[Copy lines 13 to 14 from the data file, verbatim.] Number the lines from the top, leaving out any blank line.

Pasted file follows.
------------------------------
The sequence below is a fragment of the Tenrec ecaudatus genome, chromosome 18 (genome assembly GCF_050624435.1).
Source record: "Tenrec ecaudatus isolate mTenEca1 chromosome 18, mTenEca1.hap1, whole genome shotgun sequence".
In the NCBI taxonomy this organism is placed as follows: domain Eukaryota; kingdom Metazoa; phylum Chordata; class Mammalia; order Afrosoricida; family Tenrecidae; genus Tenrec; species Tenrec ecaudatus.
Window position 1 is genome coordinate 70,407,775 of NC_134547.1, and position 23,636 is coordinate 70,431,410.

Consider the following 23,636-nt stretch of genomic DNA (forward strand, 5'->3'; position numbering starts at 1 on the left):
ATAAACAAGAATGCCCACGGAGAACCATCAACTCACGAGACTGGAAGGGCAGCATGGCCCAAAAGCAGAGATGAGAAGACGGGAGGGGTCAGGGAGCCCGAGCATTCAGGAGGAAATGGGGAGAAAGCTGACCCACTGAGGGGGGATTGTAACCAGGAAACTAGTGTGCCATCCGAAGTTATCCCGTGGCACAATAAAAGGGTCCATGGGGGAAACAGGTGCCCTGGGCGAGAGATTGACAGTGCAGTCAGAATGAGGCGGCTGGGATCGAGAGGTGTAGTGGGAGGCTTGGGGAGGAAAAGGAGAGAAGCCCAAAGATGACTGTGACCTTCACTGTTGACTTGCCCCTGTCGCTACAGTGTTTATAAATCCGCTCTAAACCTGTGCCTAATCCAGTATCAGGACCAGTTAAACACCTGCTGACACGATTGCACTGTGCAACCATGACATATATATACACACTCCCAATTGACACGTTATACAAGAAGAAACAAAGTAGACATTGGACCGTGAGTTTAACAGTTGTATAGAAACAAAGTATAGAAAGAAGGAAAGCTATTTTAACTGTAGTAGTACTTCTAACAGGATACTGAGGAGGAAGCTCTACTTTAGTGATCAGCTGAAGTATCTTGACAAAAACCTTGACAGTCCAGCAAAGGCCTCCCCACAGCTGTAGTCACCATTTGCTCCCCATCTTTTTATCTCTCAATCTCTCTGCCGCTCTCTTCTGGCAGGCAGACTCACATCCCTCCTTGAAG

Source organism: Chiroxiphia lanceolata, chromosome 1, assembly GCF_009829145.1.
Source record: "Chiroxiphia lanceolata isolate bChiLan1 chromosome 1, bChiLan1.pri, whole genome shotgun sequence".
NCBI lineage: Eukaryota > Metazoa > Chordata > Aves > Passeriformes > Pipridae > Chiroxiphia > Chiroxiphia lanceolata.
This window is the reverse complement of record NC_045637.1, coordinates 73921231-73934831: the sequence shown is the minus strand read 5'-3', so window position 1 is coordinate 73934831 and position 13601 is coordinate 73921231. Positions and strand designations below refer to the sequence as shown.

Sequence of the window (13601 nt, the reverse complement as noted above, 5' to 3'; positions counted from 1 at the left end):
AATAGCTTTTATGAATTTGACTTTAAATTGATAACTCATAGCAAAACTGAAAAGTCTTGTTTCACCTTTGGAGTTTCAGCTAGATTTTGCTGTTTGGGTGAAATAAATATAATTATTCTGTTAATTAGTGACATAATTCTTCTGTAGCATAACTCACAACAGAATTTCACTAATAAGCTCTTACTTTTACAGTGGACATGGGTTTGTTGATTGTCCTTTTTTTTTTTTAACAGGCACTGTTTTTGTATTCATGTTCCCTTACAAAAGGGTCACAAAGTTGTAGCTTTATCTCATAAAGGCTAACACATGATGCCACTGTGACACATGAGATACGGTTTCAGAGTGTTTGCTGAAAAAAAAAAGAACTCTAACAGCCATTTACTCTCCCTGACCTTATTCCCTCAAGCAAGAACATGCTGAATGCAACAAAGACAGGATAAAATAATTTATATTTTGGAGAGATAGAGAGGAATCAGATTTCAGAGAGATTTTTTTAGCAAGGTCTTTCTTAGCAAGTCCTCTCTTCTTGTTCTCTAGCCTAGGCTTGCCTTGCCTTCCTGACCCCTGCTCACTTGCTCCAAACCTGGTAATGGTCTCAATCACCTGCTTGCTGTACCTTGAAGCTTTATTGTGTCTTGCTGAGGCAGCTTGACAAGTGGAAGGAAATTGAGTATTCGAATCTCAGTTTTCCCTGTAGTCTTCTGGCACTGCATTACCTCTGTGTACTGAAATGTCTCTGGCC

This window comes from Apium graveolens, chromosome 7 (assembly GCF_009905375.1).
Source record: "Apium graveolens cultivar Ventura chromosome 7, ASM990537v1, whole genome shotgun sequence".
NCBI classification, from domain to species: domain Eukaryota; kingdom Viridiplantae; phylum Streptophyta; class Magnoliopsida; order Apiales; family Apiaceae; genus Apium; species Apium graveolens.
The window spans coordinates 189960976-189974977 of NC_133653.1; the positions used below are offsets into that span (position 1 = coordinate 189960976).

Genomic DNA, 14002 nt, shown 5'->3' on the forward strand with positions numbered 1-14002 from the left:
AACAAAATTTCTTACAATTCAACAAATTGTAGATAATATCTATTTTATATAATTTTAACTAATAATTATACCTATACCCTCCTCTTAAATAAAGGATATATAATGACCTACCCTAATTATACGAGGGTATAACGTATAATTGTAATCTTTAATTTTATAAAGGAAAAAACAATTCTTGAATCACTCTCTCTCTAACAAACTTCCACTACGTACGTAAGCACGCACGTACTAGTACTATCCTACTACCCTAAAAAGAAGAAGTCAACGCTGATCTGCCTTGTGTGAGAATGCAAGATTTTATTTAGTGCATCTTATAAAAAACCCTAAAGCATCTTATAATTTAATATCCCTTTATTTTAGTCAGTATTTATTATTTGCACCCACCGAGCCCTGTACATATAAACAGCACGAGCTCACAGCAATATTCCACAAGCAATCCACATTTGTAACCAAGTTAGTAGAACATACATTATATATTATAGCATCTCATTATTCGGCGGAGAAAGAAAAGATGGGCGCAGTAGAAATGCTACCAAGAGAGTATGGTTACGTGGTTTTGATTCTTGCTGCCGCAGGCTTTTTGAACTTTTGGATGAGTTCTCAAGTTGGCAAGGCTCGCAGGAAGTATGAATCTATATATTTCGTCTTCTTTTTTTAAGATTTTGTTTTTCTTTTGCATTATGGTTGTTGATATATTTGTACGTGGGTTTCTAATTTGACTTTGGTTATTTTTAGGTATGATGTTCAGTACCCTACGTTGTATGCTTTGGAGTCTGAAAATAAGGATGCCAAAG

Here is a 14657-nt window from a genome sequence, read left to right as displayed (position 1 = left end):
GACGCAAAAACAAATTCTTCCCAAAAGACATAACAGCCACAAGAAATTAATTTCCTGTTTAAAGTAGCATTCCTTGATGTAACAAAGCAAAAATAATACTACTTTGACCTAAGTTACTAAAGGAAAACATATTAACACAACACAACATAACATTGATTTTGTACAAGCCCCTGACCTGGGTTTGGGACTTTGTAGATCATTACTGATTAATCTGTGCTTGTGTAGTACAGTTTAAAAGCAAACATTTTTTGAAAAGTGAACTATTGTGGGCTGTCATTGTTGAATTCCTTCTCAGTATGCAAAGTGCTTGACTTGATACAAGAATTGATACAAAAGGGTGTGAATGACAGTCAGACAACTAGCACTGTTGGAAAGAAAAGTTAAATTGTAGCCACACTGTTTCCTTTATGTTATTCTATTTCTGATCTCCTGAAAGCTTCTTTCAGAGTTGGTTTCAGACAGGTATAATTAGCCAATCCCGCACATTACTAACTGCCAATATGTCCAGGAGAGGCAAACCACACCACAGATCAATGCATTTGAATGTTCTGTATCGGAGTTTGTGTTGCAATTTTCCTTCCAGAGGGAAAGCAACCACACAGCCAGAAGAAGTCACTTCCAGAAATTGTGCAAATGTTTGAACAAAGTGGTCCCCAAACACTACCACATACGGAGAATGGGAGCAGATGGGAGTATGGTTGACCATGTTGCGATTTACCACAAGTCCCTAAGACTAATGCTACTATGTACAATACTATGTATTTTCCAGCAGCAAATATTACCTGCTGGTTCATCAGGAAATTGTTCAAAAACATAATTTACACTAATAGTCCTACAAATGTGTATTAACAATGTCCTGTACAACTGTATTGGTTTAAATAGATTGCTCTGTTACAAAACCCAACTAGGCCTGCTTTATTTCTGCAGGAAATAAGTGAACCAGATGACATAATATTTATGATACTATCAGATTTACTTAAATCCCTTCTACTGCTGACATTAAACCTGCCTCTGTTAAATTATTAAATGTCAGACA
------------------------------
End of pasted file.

This window comes from Apium graveolens, chromosome 7 (assembly GCF_009905375.1).
Source record: "Apium graveolens cultivar Ventura chromosome 7, ASM990537v1, whole genome shotgun sequence".